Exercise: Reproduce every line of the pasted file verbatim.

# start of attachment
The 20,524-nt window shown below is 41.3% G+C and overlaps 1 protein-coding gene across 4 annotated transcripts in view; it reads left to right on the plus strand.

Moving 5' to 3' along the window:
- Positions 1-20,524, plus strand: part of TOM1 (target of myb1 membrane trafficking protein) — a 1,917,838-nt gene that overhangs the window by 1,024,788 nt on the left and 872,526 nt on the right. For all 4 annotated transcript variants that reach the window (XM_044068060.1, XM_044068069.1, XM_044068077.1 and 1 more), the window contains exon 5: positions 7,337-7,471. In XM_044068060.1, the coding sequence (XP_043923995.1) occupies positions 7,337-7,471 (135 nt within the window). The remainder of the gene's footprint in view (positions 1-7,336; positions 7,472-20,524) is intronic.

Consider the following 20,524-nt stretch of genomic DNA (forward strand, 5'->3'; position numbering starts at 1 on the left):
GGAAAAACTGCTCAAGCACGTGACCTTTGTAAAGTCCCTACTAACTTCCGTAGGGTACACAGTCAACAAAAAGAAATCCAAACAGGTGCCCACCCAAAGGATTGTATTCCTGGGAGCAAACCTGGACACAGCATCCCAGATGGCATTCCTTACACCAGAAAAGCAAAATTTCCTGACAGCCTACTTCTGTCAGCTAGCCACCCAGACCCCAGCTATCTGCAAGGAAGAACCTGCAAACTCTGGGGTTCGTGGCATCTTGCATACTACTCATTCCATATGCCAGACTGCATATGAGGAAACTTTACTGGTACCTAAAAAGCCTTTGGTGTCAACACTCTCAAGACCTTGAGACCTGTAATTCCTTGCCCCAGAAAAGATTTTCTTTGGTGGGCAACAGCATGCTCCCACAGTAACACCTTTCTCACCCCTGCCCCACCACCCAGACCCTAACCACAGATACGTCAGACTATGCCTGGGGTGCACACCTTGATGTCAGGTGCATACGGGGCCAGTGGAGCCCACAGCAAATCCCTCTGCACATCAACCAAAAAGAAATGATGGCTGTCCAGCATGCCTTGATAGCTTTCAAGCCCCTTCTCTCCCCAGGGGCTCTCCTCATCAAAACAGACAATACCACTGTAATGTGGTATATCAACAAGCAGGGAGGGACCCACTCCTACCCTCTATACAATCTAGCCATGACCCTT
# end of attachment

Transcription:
The 20,524-nt window shown below is 41.3% G+C and overlaps 1 protein-coding gene across 4 annotated transcripts in view; it reads left to right on the plus strand.

Moving 5' to 3' along the window:
- Positions 1-20,524, plus strand: part of TOM1 (target of myb1 membrane trafficking protein) — a 1,917,838-nt gene that overhangs the window by 1,024,788 nt on the left and 872,526 nt on the right. For all 4 annotated transcript variants that reach the window (XM_044068060.1, XM_044068069.1, XM_044068077.1 and 1 more), the window contains exon 5: positions 7,337-7,471. In XM_044068060.1, the coding sequence (XP_043923995.1) occupies positions 7,337-7,471 (135 nt within the window). The remainder of the gene's footprint in view (positions 1-7,336; positions 7,472-20,524) is intronic.

Consider the following 20,524-nt stretch of genomic DNA (forward strand, 5'->3'; position numbering starts at 1 on the left):
GGAAAAACTGCTCAAGCACGTGACCTTTGTAAAGTCCCTACTAACTTCCGTAGGGTACACAGTCAACAAAAAGAAATCCAAACAGGTGCCCACCCAAAGGATTGTATTCCTGGGAGCAAACCTGGACACAGCATCCCAGATGGCATTCCTTACACCAGAAAAGCAAAATTTCCTGACAGCCTACTTCTGTCAGCTAGCCACCCAGACCCCAGCTATCTGCAAGGAAGAACCTGCAAACTCTGGGGTTCGTGGCATCTTGCATACTACTCATTCCATATGCCAGACTGCATATGAGGAAACTTTACTGGTACCTAAAAAGCCTTTGGTGTCAACACTCTCAAGACCTTGAGACCTGTAATTCCTTGCCCCAGAAAAGATTTTCTTTGGTGGGCAACAGCATGCTCCCACAGTAACACCTTTCTCACCCCTGCCCCACCACCCAGACCCTAACCACAGATACGTCAGACTATGCCTGGGGTGCACACCTTGATGTCAGGTGCATACGGGGCCAGTGGAGCCCACAGCAAATCCCTCTGCACATCAACCAAAAAGAAATGATGGCTGTCCAGCATGCCTTGATAGCTTTCAAGCCCCTTCTCTCCCCAGGGGCTCTCCTCATCAAAACAGACAATACCACTGTAATGTGGTATATCAACAAGCAGGGAGGGACCCACTCCTACCCTCTATACAATCTAGCCATGACCCTT